It's now midday at the farm, and Dawson's group has been riding all morning. Tired and dusty, they dismount and lead their horses back to the stable. Spett's squad of volunteers has set out platters of sandwiches, bowls of fruit and a mound of assorted cookies. Sitting around a table shaded by oak trees, the group eats and reflects on their time in the saddle.
Talk jumps to the movies, to school, to family and friends. Dawson asks the kids what they do in the Housing Works "Summer Youth and Enrichment" program they participate in. "You take a test about everything there is to know about AIDS," explains Joslin, "and if you pass, then you become a peer educator and go to schools and community centers to talk to kids your age about AIDS." Joslin is proud of the influence the program gives her and the responsibility that comes with it. Although "abstinence only" programs have risen in prominence lately, no one at the table thinks they're particularly effective. "Kids are having sex," stresses Anthony, "so if you don't give them information, they don't know how to protect themselves. When I told one of my friends you can get AIDS from oral sex, he was shocked. He was like, 'What?'"
Dawson hopes Rent will raise consciousness about HIV/AIDS and prompt everyone ‑- from kids to adults ‑- to talk about the disease. "I really want this movie to reach as many people as possible," she says, "because it features people who aren't normal protagonists, like transsexuals and people who are HIV-positive. You care for them because their humanity shines through."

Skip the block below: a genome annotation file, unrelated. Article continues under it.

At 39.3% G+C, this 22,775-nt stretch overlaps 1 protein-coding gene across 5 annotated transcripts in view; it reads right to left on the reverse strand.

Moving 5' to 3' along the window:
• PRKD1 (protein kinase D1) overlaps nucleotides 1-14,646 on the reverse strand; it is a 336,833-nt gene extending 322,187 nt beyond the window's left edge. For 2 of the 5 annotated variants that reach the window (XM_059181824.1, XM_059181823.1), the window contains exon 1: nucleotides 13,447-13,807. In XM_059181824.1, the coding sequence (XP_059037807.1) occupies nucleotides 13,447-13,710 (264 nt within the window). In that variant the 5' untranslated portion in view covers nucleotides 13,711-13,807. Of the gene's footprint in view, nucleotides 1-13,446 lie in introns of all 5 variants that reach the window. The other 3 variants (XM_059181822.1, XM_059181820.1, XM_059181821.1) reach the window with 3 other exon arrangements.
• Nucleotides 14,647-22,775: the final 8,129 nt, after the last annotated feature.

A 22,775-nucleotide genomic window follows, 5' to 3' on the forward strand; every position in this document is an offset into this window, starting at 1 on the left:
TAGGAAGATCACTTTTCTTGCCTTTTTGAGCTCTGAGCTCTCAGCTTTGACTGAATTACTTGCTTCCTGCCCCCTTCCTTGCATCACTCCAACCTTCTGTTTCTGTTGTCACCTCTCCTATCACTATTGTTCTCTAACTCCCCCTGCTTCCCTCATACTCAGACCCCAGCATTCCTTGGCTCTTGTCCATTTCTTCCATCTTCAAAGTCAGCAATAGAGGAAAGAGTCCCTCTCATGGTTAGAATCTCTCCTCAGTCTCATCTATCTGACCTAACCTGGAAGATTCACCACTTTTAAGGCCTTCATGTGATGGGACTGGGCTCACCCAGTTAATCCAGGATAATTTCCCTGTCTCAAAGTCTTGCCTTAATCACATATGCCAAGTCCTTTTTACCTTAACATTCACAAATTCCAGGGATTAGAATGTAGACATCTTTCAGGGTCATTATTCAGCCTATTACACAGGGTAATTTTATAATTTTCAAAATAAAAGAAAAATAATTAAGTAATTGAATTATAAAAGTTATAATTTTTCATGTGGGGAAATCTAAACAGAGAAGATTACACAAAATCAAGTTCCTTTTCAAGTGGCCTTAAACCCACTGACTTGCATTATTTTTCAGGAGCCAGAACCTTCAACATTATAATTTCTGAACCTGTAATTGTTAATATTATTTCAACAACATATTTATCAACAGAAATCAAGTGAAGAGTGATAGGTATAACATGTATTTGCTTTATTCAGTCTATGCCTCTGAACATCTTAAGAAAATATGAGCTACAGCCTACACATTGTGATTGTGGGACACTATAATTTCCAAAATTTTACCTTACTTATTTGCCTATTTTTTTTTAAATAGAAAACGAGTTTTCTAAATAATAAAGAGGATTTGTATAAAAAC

Suddenly, Dawson's cell phone starts playing the Chaka Khan song "Ain't Nobody." She silences it, then smiles. "Ain't Nobody," it turns out, is the personal ring tone assigned to her boyfriend of 16 months, Jason Lewis. "We met through a friend and went on a double date to see Eternal Sunshine of the Spotless Mind," recalls Dawson of Lewis, the hunky actor who played Samantha's boy toy Smith Jarrod on Sex and the City. "From the day we met, it's just been perfect. He's become my best friend, and we're so supportive of each other. He's wonderful."
How Horses Provide HIV/AIDS Therapy
Dawson first learned of the healing power of horseback riding through her friend Chloe D, who is the founder of the Equi-Aid Project, a Manhattan-based riding program that specifically targets children who are infected with or affected by HIV/AIDS as well as other at-risk youth. "The kids we work with often have no control in their homes," explains Chloe. "Riding allows them to actually have some power." For information on both Pony Power and Equi-Aid, go to www.ponypowernj.com; for information on Housing Works, go to www.housingworks.org.